Second, where most tactics games allow characters to do one or two things per turn — moving and/or taking action, usually — Mario + Rabbids offers four. Every turn, a character can move normally and take a regular shot. They can also use a special ability at the end of every turn, which are things like going into increasingly powerful special reaction shots, or buffing nearby party members.

But mobility is the most important thing for allowing players to string together clever tactics. Beyond the simple move each character can always do, they also have other options if they run into an enemy, a friendly character, or a pipe. With the first, characters will do a sliding melee attack and still have all their initial movement. With a friendly, characters launch into the air to get better tactical positioning. And with the last, pipes not only transport your party members across whatever boundaries, but they give a bonus to movement afterward.

All these make for more options, but they combine with the skill tree of individual party members to create a lot more distinction for the eight characters. Mario, when leveled up, can do damage near where he lands, while Peach heals friendlies that she lands near. The higher the level, the more significant the potential changes.

The net effect is that the system is built on planning out each turn for maximum impact. This makes Mario + Rabbids feel more like a tactics games built on combo planning, like Disgaea or Dynasty Tactics (as opposed to the granular gambling systems of XCOM or Fire Emblem).

Above: Four of Mario’s world types are here, including Boo’s Mansion types. Happily, no water levels.

The cuteness is serious too

So Mario + Rabbids offers surprising tactical depth. That’s great, but this is, at its heart, still a Mario game set in the Mushroom Kingdom. So it needs to be charming, and despite being developed by Ubisoft and not Nintendo proper, Mario + Rabbids delivers. Everything is bright and cheerful, the text is to-the-point except when it’s being funny — and it was actually amusing in parts, delving into Mario references deftly.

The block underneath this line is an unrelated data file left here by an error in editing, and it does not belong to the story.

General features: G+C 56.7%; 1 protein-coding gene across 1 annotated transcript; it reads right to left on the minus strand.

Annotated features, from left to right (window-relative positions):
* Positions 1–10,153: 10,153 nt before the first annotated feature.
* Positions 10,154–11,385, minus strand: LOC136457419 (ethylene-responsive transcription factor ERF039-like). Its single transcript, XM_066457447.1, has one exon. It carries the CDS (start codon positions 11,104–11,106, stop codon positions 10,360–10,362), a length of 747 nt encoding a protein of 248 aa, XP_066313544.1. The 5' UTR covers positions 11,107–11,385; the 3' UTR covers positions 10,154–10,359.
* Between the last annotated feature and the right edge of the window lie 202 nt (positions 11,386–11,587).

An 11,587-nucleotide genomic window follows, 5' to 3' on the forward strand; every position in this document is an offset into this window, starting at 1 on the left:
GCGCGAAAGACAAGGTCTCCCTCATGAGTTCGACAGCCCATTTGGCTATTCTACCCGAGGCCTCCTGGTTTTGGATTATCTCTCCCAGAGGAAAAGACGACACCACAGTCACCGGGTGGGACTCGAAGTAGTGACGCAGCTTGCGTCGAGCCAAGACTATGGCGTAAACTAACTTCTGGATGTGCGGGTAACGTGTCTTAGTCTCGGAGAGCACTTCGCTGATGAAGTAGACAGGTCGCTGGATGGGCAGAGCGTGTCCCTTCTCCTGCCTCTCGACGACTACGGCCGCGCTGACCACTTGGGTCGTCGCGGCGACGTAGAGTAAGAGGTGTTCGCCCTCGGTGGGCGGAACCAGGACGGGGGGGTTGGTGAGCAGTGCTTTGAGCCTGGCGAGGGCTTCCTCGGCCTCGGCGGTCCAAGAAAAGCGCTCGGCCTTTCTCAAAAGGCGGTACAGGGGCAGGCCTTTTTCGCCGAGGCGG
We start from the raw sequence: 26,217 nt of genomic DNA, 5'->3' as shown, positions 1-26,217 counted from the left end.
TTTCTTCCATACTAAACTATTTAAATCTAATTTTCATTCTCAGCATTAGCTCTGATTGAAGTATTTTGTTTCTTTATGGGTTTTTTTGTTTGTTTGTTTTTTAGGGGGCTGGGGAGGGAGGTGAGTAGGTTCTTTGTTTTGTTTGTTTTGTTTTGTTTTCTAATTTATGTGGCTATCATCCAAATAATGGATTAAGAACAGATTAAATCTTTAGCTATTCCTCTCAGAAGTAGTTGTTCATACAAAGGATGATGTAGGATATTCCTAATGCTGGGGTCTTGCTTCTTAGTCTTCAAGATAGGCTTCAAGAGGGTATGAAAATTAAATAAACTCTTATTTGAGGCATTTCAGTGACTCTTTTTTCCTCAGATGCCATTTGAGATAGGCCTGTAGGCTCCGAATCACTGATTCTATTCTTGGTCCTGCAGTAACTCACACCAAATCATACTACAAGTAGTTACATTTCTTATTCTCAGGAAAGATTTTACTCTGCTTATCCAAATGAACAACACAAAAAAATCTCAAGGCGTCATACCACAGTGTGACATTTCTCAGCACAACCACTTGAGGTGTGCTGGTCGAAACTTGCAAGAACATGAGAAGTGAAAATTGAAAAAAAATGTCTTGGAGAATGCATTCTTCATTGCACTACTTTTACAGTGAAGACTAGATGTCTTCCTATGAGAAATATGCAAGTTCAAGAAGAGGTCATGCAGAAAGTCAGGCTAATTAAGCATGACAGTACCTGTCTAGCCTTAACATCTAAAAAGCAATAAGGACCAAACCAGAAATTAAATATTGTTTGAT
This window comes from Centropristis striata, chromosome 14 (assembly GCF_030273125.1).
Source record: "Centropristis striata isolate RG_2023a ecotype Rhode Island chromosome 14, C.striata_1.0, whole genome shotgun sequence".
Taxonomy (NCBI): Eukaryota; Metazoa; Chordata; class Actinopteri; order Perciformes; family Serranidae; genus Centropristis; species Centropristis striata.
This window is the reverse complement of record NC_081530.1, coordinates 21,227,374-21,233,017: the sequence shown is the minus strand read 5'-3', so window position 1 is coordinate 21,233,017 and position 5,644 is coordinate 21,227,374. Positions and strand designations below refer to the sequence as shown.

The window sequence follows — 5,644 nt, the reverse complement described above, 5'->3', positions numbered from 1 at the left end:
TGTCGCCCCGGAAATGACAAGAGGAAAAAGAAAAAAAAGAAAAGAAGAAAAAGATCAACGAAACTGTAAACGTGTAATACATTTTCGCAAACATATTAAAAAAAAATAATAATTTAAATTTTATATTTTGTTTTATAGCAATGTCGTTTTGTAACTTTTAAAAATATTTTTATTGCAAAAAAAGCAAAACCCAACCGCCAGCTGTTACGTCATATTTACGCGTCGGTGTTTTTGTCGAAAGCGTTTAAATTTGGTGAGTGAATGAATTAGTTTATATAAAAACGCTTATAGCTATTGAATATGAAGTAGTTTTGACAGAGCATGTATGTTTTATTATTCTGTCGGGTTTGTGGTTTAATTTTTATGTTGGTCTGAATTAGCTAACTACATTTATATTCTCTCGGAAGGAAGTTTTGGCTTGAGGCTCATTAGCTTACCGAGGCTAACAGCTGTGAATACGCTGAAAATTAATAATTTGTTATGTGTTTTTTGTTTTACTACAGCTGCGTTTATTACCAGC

Perhaps, surprisingly, the camera movement impressed me most. With the XCOM reboot, the camera became a critical part of making tactical games feel urgent, as its burly squaddies slammed up against cover, Gears of War-style — although it also had its quirks. Mario + Rabbids has different camera needs, and instead uses it to accent the personality of the art style and animations. It felt tightly designed, showing me what I might want to see without ever feeling off.

I still have some major questions about Mario + Rabbids. This game will succeed or fail based on how well it teaches players the intricacies of its progression systems. I’m also a little concerned about whether it has long-term staying power, thanks to its embedded, non-random level design — although Ubisoft seemed very keen on pushing us toward the cooperative option as the game mode for players who want more.

Yet given that six weeks ago this was a game that had to justify its existence, Mario + Rabbids: Kingdom Battle has done an amazing job in presenting itself as a serious tactics experience as well as a charming Mario game. Mario + Rabbids is legit, and that might make it the biggest positive surprise of 2017.

GamesBeat's creed when covering the game industry is "where passion meets business." What does this mean? We want to tell you how the news matters to you -- not just as a decision-maker at a game studio, but also as a fan of games. Whether you read our articles, listen to our podcasts, or watch our videos, GamesBeat will help you learn about the industry and enjoy engaging with it. Discover our Briefings.